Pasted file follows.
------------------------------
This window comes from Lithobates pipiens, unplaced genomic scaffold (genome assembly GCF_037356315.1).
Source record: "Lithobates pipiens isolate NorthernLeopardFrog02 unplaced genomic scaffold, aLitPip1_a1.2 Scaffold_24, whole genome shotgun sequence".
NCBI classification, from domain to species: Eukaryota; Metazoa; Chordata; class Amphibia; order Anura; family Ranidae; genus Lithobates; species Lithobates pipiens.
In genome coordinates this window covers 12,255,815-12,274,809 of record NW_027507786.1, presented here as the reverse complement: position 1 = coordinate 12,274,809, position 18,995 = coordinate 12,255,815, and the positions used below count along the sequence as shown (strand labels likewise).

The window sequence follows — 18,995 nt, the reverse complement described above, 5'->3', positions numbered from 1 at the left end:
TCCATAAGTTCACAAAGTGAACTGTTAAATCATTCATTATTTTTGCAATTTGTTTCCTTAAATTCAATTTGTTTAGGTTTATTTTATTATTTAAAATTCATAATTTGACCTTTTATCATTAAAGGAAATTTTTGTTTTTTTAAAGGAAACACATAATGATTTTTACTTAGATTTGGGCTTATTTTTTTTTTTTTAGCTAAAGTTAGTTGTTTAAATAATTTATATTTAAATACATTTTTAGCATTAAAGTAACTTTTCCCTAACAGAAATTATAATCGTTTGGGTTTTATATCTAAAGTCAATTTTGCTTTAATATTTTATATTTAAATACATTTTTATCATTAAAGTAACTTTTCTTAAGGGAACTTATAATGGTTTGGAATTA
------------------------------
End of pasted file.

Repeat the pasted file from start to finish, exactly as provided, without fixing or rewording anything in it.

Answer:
This window comes from Lithobates pipiens, unplaced genomic scaffold (genome assembly GCF_037356315.1).
Source record: "Lithobates pipiens isolate NorthernLeopardFrog02 unplaced genomic scaffold, aLitPip1_a1.2 Scaffold_24, whole genome shotgun sequence".
NCBI classification, from domain to species: Eukaryota; Metazoa; Chordata; class Amphibia; order Anura; family Ranidae; genus Lithobates; species Lithobates pipiens.
In genome coordinates this window covers 12,255,815-12,274,809 of record NW_027507786.1, presented here as the reverse complement: position 1 = coordinate 12,274,809, position 18,995 = coordinate 12,255,815, and the positions used below count along the sequence as shown (strand labels likewise).

The window sequence follows — 18,995 nt, the reverse complement described above, 5'->3', positions numbered from 1 at the left end:
TCCATAAGTTCACAAAGTGAACTGTTAAATCATTCATTATTTTTGCAATTTGTTTCCTTAAATTCAATTTGTTTAGGTTTATTTTATTATTTAAAATTCATAATTTGACCTTTTATCATTAAAGGAAATTTTTGTTTTTTTAAAGGAAACACATAATGATTTTTACTTAGATTTGGGCTTATTTTTTTTTTTTTAGCTAAAGTTAGTTGTTTAAATAATTTATATTTAAATACATTTTTAGCATTAAAGTAACTTTTCCCTAACAGAAATTATAATCGTTTGGGTTTTATATCTAAAGTCAATTTTGCTTTAATATTTTATATTTAAATACATTTTTATCATTAAAGTAACTTTTCTTAAGGGAACTTATAATGGTTTGGAATTA